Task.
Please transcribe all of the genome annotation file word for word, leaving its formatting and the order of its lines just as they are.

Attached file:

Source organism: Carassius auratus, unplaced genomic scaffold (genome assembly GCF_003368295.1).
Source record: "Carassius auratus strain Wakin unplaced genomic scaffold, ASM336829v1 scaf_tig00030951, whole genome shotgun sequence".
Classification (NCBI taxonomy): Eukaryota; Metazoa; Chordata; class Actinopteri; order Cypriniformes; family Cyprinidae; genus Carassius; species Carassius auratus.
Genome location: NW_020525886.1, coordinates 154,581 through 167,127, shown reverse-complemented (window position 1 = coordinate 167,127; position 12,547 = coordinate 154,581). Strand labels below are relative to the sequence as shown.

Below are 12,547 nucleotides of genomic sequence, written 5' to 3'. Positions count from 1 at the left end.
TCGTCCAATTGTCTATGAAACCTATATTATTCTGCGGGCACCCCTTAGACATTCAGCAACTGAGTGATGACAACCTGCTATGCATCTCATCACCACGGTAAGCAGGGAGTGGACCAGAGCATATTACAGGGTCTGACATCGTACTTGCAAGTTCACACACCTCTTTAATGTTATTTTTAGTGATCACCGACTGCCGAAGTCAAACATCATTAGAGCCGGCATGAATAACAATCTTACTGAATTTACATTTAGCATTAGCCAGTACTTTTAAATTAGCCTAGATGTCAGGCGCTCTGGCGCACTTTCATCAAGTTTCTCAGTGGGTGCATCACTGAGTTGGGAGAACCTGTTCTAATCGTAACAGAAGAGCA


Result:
Source organism: Carassius auratus, unplaced genomic scaffold (genome assembly GCF_003368295.1).
Source record: "Carassius auratus strain Wakin unplaced genomic scaffold, ASM336829v1 scaf_tig00030951, whole genome shotgun sequence".
Classification (NCBI taxonomy): Eukaryota; Metazoa; Chordata; class Actinopteri; order Cypriniformes; family Cyprinidae; genus Carassius; species Carassius auratus.
Genome location: NW_020525886.1, coordinates 154,581 through 167,127, shown reverse-complemented (window position 1 = coordinate 167,127; position 12,547 = coordinate 154,581). Strand labels below are relative to the sequence as shown.

Below are 12,547 nucleotides of genomic sequence, written 5' to 3'. Positions count from 1 at the left end.
TCGTCCAATTGTCTATGAAACCTATATTATTCTGCGGGCACCCCTTAGACATTCAGCAACTGAGTGATGACAACCTGCTATGCATCTCATCACCACGGTAAGCAGGGAGTGGACCAGAGCATATTACAGGGTCTGACATCGTACTTGCAAGTTCACACACCTCTTTAATGTTATTTTTAGTGATCACCGACTGCCGAAGTCAAACATCATTAGAGCCGGCATGAATAACAATCTTACTGAATTTACATTTAGCATTAGCCAGTACTTTTAAATTAGCCTAGATGTCAGGCGCTCTGGCGCACTTTCATCAAGTTTCTCAGTGGGTGCATCACTGAGTTGGGAGAACCTGTTCTAATCGTAACAGAAGAGCA